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Lazarus rises: storying the self in the migrant fandom of David Bowie

Cinque, Toija and Redmond, Sean 2016, Lazarus rises: storying the self in the migrant fandom of David Bowie, iaspm@journal, vol. 6, no. 1, pp. 7-24, doi: 10.5429/2079-3871(2016)v6i1.2en.

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Title Lazarus rises: storying the self in the migrant fandom of David Bowie
Author(s) Cinque, Toija
Redmond, Sean
Journal name iaspm@journal
Volume number 6
Issue number 1
Start page 7
End page 24
Total pages 18
Publisher International Association for the Study of Popular Music
Publication date 2016
ISSN 2079-3871
Keyword(s) David Bowie
popular music
stardom and celebrity
music fandom
media cultures
audience and reception studies
Summary In this article we focus upon the ways that “migrants” in Melbourne have used David Bowie to story and make sense of their arrival to Australia, often as refugees or as people looking for a better life. In relation to identity and belonging, some recent work on music fandom (Groene and Hettinger 2015; Lowe 2003), has imposed a meta-frame on the empirical method, substituting voices for a top-down analysis and interpretation. Our approach is to instead draw both upon auto-ethnography and to allow our fellow fans to “story” their own responses, in an attempt to get beneath the modes of feeling that music fandom ignites – situated within the narratives that people construct as they talk these stories. We argue that Bowie’s alternative and outsider status resonates keenly with people who find themselves “strangers” in a new land.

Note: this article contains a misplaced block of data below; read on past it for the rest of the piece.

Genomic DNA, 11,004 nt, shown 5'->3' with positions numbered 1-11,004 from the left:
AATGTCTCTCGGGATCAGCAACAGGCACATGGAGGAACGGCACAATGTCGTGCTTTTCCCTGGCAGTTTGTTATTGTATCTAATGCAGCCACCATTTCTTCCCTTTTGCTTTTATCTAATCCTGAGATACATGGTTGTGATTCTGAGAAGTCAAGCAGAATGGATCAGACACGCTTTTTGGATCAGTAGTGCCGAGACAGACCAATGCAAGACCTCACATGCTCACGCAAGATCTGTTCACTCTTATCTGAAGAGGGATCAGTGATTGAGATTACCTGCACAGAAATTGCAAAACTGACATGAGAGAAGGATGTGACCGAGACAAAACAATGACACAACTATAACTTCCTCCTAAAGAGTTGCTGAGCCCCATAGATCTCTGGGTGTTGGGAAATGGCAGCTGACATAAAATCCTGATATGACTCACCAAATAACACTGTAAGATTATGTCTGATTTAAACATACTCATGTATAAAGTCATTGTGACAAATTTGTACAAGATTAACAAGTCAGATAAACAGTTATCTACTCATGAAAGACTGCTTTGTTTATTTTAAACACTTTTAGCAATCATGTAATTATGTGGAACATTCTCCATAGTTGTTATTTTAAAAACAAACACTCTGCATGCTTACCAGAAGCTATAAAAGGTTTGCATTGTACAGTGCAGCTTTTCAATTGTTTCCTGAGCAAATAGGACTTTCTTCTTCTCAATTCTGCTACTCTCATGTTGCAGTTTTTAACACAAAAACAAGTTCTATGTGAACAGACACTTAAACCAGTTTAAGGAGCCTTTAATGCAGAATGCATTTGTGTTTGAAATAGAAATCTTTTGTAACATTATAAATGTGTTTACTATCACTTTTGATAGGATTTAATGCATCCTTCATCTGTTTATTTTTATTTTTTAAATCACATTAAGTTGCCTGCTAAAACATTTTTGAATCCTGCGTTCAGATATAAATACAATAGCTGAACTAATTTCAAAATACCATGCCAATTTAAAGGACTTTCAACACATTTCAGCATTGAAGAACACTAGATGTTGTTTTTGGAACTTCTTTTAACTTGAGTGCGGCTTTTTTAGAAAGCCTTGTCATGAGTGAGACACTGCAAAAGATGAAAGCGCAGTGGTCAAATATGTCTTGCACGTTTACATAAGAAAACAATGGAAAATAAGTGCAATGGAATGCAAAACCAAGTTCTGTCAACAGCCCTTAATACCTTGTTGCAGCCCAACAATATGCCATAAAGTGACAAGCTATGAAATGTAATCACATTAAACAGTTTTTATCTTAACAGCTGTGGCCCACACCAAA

Language eng
DOI 10.5429/2079-3871(2016)v6i1.2en
Field of Research 200204 Cultural Theory
200203 Consumption and Everyday Life
200209 Multicultural, Intercultural and Cross-Cultural Studies
Socio Economic Objective 950201 Communication Across Languages and Culture
HERDC Research category C1 Refereed article in a scholarly journal
ERA Research output type C Journal article
Copyright notice ©2016, The Authors
Free to Read? Yes
Use Rights Creative Commons Attribution Non-Commercial Share Alike licence
Persistent URL http://hdl.handle.net/10536/DRO/DU:30088893

Document type: Journal Article
Collections: School of Communication and Creative Arts
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Every reasonable effort has been made to ensure that permission has been obtained for items included in DRO. If you believe that your rights have been infringed by this repository, please contact drosupport@deakin.edu.au.